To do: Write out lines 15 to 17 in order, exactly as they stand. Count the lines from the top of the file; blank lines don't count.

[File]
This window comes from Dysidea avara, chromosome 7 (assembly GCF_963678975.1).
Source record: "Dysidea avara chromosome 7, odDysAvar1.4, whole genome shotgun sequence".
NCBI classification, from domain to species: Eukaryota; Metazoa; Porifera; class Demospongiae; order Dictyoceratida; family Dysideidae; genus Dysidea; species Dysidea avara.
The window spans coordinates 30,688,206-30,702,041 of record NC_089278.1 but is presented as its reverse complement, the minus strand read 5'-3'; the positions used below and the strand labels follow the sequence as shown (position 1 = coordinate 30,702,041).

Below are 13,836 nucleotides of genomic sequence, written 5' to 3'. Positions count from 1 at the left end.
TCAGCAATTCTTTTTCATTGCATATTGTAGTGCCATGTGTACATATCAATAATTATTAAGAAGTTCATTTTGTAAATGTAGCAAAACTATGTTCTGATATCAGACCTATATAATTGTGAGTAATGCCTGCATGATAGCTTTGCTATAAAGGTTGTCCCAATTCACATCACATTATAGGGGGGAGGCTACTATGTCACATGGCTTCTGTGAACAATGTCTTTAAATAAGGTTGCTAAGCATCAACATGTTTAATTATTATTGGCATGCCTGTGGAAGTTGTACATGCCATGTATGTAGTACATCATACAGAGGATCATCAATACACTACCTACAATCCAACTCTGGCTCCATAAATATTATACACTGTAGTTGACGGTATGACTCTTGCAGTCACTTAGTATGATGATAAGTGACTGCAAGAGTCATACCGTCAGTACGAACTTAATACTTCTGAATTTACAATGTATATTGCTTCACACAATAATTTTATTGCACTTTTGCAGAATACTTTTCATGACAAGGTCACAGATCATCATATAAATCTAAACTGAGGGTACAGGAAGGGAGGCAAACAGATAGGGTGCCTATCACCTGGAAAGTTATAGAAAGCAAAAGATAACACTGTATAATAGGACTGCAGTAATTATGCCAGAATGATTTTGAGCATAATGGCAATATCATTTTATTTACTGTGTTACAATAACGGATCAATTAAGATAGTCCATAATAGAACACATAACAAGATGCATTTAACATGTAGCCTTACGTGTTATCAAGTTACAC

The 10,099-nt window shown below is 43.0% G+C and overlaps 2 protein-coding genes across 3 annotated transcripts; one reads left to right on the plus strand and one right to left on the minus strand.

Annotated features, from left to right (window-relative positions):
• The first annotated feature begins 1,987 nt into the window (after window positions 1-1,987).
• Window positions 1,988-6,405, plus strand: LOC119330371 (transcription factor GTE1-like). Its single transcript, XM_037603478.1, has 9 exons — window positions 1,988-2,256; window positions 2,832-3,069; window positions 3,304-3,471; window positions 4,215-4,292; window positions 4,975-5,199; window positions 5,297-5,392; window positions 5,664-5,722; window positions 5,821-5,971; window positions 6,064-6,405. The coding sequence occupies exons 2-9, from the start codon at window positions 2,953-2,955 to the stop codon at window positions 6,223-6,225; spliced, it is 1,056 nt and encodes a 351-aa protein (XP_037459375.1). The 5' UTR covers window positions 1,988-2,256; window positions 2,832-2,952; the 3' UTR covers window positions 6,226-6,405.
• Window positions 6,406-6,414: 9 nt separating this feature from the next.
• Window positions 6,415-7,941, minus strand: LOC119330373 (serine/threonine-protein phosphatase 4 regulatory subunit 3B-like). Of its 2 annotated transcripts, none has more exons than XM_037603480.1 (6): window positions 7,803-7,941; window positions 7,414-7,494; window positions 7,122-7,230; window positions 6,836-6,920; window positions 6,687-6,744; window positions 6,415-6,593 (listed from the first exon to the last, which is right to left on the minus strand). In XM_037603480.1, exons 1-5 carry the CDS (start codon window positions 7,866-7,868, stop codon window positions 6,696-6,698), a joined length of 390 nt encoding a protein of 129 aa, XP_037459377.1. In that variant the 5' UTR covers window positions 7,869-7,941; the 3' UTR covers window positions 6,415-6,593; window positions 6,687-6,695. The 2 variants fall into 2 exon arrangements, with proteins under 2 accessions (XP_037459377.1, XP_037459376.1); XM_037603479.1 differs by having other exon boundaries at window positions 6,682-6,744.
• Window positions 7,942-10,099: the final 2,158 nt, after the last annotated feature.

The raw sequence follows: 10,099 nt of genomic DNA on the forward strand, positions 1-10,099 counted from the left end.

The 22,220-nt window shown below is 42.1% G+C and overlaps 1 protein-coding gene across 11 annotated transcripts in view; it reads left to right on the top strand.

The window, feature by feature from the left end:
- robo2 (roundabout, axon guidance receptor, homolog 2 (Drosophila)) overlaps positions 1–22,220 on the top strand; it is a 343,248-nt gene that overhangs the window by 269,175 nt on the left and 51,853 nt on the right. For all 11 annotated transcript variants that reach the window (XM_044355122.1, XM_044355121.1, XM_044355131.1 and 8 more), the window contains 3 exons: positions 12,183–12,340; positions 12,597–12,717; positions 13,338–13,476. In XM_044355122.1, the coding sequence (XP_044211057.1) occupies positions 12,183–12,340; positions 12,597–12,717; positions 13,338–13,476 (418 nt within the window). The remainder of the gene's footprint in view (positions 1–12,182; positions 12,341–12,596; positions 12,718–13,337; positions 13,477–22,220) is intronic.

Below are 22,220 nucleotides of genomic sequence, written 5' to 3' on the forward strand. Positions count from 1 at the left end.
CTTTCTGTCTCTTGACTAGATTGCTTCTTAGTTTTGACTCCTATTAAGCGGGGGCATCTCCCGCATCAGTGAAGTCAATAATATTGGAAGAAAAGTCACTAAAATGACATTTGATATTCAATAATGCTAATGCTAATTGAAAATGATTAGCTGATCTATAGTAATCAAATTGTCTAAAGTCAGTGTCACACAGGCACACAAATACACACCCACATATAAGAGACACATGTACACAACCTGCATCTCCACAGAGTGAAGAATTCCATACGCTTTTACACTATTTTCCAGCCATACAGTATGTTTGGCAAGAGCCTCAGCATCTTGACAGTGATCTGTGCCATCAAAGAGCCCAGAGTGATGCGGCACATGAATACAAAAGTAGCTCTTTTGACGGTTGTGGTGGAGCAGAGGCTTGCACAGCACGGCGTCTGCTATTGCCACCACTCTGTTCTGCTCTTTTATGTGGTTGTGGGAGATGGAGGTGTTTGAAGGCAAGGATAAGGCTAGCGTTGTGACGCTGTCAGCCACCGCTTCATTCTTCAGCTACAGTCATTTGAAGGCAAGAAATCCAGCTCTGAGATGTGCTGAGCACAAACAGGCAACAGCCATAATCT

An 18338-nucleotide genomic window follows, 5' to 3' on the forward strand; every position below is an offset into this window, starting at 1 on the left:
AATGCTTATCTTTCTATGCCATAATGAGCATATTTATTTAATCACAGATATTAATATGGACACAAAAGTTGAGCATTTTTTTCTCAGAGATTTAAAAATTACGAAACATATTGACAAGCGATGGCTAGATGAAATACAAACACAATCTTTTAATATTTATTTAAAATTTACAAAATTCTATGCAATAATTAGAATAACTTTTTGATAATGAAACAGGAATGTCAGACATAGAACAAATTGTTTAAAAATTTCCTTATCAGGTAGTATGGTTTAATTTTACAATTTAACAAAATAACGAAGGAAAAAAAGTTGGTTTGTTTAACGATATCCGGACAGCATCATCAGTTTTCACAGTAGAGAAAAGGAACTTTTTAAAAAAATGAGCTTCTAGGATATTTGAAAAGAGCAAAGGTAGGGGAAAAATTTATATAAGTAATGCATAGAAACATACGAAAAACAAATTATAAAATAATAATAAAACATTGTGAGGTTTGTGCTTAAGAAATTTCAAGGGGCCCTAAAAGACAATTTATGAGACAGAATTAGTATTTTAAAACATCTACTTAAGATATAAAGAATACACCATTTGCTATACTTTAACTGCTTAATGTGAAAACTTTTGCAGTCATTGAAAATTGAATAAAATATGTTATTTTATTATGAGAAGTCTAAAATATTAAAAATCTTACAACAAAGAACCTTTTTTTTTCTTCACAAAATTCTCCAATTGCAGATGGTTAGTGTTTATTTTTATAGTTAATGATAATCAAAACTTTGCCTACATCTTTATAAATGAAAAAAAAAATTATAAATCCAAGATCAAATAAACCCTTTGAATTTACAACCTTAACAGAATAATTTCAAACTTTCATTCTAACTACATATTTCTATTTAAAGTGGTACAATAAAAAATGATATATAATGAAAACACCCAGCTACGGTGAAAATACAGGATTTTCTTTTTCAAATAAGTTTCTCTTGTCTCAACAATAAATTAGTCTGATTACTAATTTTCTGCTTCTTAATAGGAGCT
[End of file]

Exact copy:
The 22,220-nt window shown below is 42.1% G+C and overlaps 1 protein-coding gene across 11 annotated transcripts in view; it reads left to right on the top strand.

The window, feature by feature from the left end:
- robo2 (roundabout, axon guidance receptor, homolog 2 (Drosophila)) overlaps positions 1–22,220 on the top strand; it is a 343,248-nt gene that overhangs the window by 269,175 nt on the left and 51,853 nt on the right. For all 11 annotated transcript variants that reach the window (XM_044355122.1, XM_044355121.1, XM_044355131.1 and 8 more), the window contains 3 exons: positions 12,183–12,340; positions 12,597–12,717; positions 13,338–13,476. In XM_044355122.1, the coding sequence (XP_044211057.1) occupies positions 12,183–12,340; positions 12,597–12,717; positions 13,338–13,476 (418 nt within the window). The remainder of the gene's footprint in view (positions 1–12,182; positions 12,341–12,596; positions 12,718–13,337; positions 13,477–22,220) is intronic.